Imagine our world after a nuclear disaster, a world without electricity, without television, without access to the invented stories and shows we have accustomed ourselves to believing are important. That is the harsh landscape playwright Anne Washburn wants you to imagine in her clever "Mr. Burns, A Post-Electric Play" at Woolly Mammoth Theatre Company.
In "Mr. Burns," Washburn pictures a group of individuals in the woods sitting around a fire on ratty furniture. One of them, Sam (James Sugg) acts as lookout, holding a shotgun. Three others freely trade memories about the past. The one thing they remember most clearly is the television show "The Simpsons," particularly the 1993 parody of two versions of the movie "Cape Fear."
As the three recreate the plot and characters of the Simpsons' "Cape Fear," another individual, Gibson (Chris Genebach) wanders into their midst. He is armed and has come a long way.
|'Mr. Burns, A Post-Electric Play'|
|» Where: Woolly Mammoth Theatre Company, 641 D St. NW|
|» When: Through July 1|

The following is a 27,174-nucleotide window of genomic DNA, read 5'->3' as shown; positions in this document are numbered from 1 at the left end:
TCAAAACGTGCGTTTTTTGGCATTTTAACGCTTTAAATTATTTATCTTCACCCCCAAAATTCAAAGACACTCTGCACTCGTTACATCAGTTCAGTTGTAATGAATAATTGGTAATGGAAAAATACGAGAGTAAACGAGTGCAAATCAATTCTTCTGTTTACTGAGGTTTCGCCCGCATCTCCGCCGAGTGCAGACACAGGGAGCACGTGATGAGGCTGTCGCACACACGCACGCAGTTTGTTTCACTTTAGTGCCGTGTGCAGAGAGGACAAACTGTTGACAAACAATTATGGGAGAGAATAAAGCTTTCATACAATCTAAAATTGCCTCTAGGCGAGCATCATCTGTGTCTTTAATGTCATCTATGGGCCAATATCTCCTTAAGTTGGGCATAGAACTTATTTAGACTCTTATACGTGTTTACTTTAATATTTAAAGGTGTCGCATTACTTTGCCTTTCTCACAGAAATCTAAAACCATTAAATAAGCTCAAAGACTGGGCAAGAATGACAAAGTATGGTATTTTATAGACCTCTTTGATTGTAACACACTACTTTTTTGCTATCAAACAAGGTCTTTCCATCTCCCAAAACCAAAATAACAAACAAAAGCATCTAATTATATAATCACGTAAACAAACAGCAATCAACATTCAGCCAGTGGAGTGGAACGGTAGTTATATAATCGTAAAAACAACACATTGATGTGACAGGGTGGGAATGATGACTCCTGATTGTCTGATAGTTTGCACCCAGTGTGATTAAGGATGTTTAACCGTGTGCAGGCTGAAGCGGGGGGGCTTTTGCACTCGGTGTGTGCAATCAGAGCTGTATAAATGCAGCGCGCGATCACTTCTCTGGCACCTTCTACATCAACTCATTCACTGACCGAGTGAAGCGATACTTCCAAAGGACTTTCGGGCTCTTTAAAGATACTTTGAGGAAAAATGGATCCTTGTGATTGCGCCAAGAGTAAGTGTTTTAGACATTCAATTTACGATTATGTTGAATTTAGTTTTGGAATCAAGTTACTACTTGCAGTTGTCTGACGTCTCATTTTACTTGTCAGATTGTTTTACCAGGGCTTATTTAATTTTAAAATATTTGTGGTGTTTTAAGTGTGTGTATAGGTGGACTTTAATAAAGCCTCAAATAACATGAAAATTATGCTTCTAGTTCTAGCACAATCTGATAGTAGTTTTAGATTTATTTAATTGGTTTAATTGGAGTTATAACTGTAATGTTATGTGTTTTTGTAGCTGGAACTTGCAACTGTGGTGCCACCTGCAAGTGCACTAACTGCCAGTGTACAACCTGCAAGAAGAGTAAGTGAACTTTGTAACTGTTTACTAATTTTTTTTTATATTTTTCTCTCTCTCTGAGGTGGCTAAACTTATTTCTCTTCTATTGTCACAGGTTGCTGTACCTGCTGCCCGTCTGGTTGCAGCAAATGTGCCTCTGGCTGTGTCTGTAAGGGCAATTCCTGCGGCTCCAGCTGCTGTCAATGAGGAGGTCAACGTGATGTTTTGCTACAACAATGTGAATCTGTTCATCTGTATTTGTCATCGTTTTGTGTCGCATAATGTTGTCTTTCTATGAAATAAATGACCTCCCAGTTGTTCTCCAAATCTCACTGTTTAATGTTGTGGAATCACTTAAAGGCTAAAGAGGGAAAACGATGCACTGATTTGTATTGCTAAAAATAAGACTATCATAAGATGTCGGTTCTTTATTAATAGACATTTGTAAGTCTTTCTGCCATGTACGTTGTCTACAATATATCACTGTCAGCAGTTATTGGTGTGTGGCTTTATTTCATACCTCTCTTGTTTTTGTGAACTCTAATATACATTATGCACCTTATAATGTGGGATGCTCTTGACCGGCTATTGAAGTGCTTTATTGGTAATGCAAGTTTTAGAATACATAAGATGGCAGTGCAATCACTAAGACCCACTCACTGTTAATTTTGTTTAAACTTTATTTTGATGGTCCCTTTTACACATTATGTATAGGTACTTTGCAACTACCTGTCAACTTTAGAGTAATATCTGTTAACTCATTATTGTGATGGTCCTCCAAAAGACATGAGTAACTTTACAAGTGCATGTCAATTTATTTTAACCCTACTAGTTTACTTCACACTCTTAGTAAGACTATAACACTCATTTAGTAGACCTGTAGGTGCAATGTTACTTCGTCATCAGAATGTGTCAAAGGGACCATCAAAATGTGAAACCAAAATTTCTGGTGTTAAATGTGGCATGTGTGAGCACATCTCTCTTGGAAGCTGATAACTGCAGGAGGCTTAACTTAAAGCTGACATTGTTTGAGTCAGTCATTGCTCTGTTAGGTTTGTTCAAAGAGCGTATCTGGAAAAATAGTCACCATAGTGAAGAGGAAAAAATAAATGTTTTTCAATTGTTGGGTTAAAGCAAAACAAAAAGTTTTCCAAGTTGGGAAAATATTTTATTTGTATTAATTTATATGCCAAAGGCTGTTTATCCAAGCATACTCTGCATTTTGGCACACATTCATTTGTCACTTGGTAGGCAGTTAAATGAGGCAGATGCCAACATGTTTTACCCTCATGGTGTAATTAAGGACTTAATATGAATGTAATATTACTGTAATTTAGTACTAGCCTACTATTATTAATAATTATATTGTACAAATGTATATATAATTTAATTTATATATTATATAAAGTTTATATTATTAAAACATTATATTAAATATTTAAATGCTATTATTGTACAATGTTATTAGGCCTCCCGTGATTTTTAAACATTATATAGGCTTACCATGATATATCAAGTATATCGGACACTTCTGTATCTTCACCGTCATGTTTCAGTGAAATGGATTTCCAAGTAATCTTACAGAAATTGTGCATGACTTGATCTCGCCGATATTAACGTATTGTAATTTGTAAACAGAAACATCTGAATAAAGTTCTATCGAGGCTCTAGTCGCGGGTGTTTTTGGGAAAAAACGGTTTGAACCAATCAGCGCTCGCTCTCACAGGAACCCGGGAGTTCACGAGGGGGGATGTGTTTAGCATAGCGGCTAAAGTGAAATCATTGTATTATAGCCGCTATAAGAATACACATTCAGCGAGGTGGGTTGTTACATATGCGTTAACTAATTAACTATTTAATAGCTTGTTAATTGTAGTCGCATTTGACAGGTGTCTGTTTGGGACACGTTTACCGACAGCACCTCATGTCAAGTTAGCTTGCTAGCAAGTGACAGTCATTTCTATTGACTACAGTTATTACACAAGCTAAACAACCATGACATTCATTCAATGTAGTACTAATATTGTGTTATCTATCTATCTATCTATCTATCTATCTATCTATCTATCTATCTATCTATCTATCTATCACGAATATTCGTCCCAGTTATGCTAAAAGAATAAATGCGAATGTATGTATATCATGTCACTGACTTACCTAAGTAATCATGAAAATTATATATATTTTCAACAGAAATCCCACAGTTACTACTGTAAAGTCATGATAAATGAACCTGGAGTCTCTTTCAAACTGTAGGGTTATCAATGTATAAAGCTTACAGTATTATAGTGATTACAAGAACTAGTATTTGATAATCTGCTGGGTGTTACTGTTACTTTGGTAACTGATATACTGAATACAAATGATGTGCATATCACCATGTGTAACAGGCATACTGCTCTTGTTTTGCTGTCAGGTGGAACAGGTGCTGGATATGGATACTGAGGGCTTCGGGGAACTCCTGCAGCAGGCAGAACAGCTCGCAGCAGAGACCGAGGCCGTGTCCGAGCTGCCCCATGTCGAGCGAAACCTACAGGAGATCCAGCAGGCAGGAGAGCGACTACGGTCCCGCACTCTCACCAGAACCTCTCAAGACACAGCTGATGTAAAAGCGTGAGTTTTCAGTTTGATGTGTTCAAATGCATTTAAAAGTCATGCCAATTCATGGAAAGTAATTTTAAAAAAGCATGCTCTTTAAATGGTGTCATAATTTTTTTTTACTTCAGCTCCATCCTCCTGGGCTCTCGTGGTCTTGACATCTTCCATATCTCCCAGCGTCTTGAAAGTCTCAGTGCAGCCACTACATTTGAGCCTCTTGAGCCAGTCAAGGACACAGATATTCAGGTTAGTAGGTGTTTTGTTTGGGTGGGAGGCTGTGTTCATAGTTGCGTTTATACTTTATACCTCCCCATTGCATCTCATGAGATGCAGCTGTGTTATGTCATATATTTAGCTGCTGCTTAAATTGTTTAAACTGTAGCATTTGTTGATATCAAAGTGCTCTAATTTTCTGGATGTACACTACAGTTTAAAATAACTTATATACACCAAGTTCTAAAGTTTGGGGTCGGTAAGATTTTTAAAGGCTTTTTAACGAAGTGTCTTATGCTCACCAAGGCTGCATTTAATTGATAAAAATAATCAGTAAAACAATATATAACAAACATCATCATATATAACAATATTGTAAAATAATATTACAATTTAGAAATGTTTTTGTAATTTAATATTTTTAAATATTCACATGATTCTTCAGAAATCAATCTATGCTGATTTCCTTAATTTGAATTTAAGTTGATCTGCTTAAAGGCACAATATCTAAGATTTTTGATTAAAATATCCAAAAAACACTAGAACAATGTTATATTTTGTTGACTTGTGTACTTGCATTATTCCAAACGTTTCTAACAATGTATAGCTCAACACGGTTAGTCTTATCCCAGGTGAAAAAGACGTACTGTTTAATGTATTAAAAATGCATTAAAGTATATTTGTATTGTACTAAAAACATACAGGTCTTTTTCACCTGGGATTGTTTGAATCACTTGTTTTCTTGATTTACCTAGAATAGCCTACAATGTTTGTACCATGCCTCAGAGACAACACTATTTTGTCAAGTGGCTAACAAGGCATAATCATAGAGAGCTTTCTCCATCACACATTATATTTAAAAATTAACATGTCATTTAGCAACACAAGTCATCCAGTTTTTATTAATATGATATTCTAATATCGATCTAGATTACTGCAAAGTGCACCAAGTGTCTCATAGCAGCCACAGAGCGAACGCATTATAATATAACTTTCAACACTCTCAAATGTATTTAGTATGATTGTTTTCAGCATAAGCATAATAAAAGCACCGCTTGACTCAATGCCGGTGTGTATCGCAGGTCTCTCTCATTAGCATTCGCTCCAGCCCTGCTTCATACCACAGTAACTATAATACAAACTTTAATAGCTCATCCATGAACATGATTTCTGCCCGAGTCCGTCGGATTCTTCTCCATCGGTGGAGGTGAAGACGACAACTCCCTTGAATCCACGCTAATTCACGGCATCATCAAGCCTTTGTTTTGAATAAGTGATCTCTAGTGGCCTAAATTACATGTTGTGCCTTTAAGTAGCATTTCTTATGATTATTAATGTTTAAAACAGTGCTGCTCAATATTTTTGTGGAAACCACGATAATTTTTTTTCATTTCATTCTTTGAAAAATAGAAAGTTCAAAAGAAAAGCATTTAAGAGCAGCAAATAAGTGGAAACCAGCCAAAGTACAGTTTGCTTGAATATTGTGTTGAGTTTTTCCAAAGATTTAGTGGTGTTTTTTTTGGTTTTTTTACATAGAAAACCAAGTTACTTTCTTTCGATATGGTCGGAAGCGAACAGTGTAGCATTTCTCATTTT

|» Info: $40 to $77.50; $15 rush seats; 202-393-3939; woollymammoth.net|
Soon it becomes clear that there have been many mysterious nuclear explosions throughout the country. Gibson has come through Boston, which is "a mess," and Providence is deserted. Millions of people have died, and the main activity survivors engage in is comparing lists. They each have address books that they compare in hopes of finding out that someone they love is still alive.
In the second act, which takes place seven years after the first, the original group of survivors has been joined by another individual, Quincy (the extraordinary Erika Rose). Life is hard. The survivors live by performing remembered television episodes, paying strangers for forgotten lines. Act II includes a fabulous collision of bits of music from decades past (music direction: Jonathan Tuzman; composer: Michael Friedman).
Act III of "Mr. Burns" leaps ahead 75 years, moving into a totally different theatrical style to show the final survivors performing their origin myth. Now the individuals are all performers, and they primarily sing. They don't recall accurately the disaster of the past. And the "Cape Fear" segment is an exaggerated miniopera in which there is a new villain.
The cast of "Mr. Burns" is sensational, as directed by Steven Cosson. In addition to the talented Genebach, Sugg and Rose, Steve Rosen, Jenna Sokolowski, Kimberly Gilbert and Amy McWilliams round out the stellar ensemble.
Throughout "Mr. Burns," Washburn deftly validates the viability of a cartoon as a national symbol. More, she shows how our memories change, mutating wildly the further we get from the original event. Finally, Washburn creates a sense of what it takes to create a myth and how our myths alter over time.